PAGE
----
***Please excuse any typos or poor writing. It’s all I can do to squeeze out the brain power needed to write this.
After a somewhat failed shopping trip yesterday, we ventured out to one of our local free concerts in the park. There was a Beatles cover band and there are always a ton of kids playing soccer, and I hoped the bonus boys would like it. We went, and it was a lovely evening, and apparently our new kids are so good at soccer that they spanked everyone else and no one would play with them 🙂 We only stayed an hour, but it seems like everyone had a nice time, especially with the glow necklaces we bought for the kids. I thought they were bored, but we’d ask if they wanted to leave and they said no, so we stayed about an hour and a half. I was definitely aware of some stares, and people trying to figure out who was who in our home, and that was new for me. We’ve never had a multi-cultural family before, and there’s definitely a layer of something there when it comes to how people look at my family. I could care less, but I did notice it, and it’s an interesting phenomenon, and definitely future blog fodder.
This morning, I took the boys to “their” church, an Ethiopian Eastern Orthodox congretaion they’ve attended a few times since arriving in the States. Fish out of water doesn’t even describe the way I felt, but I think the boys were at home and happy to attend. I asked my stepdad, who travels all over the world for work and has attended church services worldwide, when you stop feeling awkward about being the only white person in the congregation, as well as the only person who has no idea whats going on and is terrified of offending someone. He said it hasn’t happened to him yet. I wish I’d done more research, as all the women (and some men) had lovely white gauze headscarves. I stuck out a bit in my red and white paisley number that I’d grabbed just in case I needed a head covering. As if the red mohawk and tattoos didn’t scream “Crazy American Lady” loud enough. In any event, it was a beautiful and intriguing service, held entirely in Amharic, and I didn’t understand a word. I was able to clap along with the music, so there was something. When everyone knelt with their heads to the floor to pray, I simply went to my knees with a bowed head. When I called yesterday, I was told services began at 6am. I explained the situation, and we were told to come around 8:30. We did, and services ended around 11:00. As soon as I stepped outside, I was invited upstairs for bread and tea by some of the congregation, and it was lovely. Several people spoke to me and asked me about myself, and commented on the boys. One woman asked Dash (the younger one, and not his real name) if he needed clothing. He said no, and she told me the church could help with clothes, as she had seen Dash in the same outfit every week. I explained to her that we tried to take them shopping yesterday, and all they would allow us to purchase was tennis shoes and socks. The simply refused to let us buy anything more. There is a cultural barrier here, as the boys don’t understand that our agency will reimburse us for anything they need, and that it is my job to provide the things they lack. Also, having one or two pair of shorts is common where they are from, and they expect to have to “earn their keep”. We are doing our best to find small jobs around here, as I can tell they want to work, but it’s been a little challenging, especially since Gus (older boy) has a hand wound that he can’t get wet. I sense the boys are a bit bored and restless, but until we get a doctor’s okay on the hand, our group activities are limited. Plus, I sense the boys are just worn out, and need to rest and be still for a few days yet. Tomorrow is a busy day with several errands, and the boys asked for a haircut, so we will fit that in. It will good to have a busy day to break up the restful weekend. We did do a trip to the market, where I encouraged the boys to buy food they will like. They chose about 15 tomatoes, ten red onions, a head of garlic, and a box of Dora the Explorer cereal 🙂 I’m interested to see what they make for themselves, and I got a thumbs up on the Eritrean lentils I made last night, so food is less of an issue than I’d expected.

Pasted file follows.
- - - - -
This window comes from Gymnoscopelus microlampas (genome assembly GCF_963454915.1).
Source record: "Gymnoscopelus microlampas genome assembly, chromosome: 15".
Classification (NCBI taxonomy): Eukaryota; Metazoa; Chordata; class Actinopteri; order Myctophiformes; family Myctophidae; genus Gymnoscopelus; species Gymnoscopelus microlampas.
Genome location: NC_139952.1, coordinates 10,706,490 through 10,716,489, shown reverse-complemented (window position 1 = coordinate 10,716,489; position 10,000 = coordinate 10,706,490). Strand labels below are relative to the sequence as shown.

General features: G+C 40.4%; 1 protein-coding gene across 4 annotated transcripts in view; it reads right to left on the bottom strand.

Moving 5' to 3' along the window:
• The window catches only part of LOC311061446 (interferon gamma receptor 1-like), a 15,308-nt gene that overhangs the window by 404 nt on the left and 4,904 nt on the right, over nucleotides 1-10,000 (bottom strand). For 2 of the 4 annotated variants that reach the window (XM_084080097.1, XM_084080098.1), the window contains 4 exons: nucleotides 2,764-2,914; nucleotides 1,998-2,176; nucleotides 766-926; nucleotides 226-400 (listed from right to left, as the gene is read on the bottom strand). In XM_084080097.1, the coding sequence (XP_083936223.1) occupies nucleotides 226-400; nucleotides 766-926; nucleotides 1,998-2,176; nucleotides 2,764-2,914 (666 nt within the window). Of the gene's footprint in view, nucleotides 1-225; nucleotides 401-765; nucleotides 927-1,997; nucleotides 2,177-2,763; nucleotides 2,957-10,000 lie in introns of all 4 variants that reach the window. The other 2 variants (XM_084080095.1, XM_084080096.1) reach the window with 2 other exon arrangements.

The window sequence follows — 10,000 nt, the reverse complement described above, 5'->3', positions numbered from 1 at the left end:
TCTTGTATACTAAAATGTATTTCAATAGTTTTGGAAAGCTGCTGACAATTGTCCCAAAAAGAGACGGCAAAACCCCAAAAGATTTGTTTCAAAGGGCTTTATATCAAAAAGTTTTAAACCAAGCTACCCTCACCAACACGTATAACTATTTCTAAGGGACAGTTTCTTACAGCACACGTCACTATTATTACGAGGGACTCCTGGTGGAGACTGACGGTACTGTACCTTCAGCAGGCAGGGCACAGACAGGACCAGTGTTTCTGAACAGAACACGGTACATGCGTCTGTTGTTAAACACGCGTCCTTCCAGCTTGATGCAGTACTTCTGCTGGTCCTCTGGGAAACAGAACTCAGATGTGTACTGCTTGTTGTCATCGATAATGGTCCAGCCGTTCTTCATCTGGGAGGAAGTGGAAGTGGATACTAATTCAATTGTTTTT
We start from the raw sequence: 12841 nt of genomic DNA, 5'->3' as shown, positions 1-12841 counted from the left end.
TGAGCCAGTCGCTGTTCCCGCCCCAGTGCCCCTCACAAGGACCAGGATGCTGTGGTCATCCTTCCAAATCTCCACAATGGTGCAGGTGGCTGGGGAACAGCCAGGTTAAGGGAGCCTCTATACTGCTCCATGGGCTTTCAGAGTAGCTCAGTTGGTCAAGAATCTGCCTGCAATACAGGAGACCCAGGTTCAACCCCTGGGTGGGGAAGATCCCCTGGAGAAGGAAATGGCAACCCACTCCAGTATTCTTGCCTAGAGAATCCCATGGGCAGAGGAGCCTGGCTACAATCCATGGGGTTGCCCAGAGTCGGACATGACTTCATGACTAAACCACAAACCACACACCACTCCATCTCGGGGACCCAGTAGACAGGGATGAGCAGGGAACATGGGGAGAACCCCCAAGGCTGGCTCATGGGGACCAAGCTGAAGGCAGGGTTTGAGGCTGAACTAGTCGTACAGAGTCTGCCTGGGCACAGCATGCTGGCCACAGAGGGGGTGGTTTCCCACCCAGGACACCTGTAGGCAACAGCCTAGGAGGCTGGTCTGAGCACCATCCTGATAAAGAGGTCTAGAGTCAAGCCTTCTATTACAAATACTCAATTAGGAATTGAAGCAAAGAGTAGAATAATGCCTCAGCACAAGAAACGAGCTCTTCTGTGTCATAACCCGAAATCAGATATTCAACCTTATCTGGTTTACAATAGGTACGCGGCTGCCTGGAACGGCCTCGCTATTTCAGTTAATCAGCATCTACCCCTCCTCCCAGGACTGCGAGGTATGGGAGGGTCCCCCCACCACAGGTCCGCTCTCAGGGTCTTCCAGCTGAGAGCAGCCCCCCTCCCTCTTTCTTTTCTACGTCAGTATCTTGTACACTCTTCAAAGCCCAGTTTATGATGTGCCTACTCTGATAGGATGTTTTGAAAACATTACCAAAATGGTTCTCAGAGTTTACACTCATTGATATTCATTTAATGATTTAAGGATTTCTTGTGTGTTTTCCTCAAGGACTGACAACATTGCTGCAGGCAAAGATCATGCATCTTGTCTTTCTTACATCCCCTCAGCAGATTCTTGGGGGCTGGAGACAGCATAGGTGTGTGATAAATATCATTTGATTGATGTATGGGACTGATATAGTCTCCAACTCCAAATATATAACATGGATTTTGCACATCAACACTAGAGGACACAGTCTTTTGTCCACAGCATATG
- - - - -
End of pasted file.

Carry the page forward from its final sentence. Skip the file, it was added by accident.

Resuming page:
Slowly but surely, things are coming together. We will probably be nicely situated just as soon as it is time for them to leave.